I loved this flash mob dance to En Vogue’s “Free Your Mind” on “Modern Family!”
And here’s the original video with the fabulous funky divas, En Vogue:
I love the series from Babelgum with young children re-enacting reality television — here the kids nail “Project Runway.” I love the micro Tim Gunn and Michael Kors and the kids doing designs with crayons and talking about their aesthetic. Make it work, people!
They have “Dancing with the Stars” and “Jersey Shore” episodes, too. Take a look!
If you enjoyed Gwyneth Paltrow’s sensational appearance on “Glee” last night as the coolest substitute teacher ever, rockin’ not just a (sanitized) version of what the Cee-Lo song they call “Forget You” (fortunately, the lyric “If I’d a been richa, I’d still be witcha” survives) but “Conjunction Function” from Schoolhouse Rock, then be sure to take a look at this neglected gem, her performance with Huey Lewis in “Duets.” The movie is uneven but with a lot of heart, and Gwyneth, directed by her late father, Bruce Paltrow, is luminous and sings like a dream.
She’ll be singing again next month in her new film, “Country Strong,” as a country music star just out of rehab.
Cheers to Prince William and his bride-to-be, Kate Middleton! Celebrate with a classic Fred Astaire musical that features glimpses of his grandparents’ wedding back in 1951.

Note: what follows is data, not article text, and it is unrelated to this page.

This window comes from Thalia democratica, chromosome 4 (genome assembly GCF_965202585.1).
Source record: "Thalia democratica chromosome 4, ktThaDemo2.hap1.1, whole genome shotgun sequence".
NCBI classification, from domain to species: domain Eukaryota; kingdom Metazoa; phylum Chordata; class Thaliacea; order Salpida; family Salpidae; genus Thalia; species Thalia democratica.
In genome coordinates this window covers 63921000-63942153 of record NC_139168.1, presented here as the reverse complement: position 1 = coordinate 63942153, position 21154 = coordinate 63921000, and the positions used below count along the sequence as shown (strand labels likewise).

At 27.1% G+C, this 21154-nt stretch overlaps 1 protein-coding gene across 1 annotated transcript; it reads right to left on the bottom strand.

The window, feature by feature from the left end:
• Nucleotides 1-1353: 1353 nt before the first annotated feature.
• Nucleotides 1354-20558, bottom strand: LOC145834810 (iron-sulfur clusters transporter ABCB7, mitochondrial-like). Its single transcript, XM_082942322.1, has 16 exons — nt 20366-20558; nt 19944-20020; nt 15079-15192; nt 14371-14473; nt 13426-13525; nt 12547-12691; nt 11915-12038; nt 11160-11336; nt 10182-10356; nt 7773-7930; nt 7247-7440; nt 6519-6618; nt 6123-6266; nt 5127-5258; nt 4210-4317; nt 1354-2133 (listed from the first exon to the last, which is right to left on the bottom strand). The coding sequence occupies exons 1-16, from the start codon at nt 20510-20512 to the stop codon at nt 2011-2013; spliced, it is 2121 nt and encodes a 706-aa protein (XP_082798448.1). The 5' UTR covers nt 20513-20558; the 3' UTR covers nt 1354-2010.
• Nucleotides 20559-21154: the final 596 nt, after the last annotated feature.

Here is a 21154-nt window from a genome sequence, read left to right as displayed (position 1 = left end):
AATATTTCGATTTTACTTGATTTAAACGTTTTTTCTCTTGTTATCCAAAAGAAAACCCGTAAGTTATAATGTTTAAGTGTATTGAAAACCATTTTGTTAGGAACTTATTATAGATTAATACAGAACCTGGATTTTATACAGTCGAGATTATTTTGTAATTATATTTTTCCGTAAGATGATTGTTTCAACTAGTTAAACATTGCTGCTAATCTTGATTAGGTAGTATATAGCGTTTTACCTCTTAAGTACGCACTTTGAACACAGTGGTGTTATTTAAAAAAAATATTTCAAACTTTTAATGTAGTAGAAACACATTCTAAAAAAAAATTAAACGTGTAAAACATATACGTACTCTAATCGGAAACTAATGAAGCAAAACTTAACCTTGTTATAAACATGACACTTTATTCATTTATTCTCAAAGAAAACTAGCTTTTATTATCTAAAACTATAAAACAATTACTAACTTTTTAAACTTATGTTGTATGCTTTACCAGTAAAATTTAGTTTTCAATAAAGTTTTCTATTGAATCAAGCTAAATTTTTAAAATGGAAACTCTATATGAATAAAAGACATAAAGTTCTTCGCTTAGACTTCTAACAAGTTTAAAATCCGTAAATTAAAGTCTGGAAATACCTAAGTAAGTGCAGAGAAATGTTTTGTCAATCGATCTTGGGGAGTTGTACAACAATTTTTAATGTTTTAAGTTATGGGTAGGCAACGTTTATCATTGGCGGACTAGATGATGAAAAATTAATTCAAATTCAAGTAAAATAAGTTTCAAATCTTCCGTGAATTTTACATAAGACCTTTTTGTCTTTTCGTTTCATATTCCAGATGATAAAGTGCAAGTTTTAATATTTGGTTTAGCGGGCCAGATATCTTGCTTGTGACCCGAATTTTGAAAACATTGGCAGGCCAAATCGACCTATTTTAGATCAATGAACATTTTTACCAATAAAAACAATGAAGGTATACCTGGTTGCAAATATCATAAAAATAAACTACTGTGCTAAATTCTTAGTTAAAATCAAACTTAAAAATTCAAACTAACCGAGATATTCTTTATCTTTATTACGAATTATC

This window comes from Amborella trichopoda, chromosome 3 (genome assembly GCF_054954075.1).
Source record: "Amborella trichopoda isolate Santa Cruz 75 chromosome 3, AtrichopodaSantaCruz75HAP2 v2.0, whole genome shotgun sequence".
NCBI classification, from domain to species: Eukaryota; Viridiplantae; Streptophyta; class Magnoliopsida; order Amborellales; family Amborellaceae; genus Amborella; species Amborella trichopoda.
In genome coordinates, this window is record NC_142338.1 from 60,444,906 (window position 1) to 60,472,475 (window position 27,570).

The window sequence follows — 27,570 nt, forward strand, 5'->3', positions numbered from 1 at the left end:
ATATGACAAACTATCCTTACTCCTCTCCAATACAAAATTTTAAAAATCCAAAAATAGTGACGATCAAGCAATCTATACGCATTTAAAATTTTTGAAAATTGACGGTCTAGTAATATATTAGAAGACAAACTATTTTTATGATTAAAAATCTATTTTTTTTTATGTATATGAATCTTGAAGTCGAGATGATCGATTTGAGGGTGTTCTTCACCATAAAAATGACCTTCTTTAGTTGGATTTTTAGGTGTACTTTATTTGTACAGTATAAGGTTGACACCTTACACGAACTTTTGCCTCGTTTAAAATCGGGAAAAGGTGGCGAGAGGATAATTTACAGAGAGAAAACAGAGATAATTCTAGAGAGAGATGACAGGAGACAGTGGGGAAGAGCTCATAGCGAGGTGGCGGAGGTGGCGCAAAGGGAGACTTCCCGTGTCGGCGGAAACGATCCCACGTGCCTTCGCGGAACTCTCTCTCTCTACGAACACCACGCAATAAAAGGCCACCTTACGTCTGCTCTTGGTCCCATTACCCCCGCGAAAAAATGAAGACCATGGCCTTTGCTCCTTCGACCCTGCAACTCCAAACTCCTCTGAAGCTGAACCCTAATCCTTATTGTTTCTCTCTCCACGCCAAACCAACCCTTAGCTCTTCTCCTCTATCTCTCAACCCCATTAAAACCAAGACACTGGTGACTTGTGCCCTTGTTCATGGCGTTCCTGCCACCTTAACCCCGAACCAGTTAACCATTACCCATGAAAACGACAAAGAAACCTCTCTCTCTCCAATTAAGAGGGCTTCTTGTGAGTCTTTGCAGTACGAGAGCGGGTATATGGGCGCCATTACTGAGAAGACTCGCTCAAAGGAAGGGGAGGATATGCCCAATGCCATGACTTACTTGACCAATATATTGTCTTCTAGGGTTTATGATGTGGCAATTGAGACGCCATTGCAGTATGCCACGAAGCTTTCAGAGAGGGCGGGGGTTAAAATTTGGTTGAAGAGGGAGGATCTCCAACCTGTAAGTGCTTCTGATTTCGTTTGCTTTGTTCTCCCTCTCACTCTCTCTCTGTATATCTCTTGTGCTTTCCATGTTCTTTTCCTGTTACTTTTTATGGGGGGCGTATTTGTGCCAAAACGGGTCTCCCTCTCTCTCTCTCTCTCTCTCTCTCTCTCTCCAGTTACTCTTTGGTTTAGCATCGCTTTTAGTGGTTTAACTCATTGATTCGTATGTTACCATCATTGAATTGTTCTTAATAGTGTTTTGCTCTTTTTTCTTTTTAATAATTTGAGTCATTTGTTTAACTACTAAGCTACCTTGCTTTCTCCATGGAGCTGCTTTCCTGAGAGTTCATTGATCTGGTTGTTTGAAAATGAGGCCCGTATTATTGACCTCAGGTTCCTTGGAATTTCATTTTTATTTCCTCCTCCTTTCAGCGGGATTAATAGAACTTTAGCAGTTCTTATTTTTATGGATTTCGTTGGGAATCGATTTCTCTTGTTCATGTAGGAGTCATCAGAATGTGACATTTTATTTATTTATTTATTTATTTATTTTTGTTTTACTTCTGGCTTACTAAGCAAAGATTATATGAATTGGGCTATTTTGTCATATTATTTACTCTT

Fred Astaire and Jane Powell play a brother-and-sister act (inspired by Astaire’s real-life vaudeville performances with his sister, Adele). They go to London to perform and both fall in love, her with handsome Peter Lawford and him with Sarah Churchill, in real life the daughter of the prime minister, Winston Churchill. It doesn’t have much of a plot, but it has some sensational musical numbers, including a dance with a coat rack (showing that he always makes his partner look graceful) and the famous number that has Astaire dancing on the walls and ceiling, along with brief shots of the wedding of Queen Elizabeth and Prince Philip. We’ll get a feature film take on the queen as a little girl next month with “The King’s Speech,” based on her father’s struggles to learn to manage his stutter so that he could address his subjects on the radio.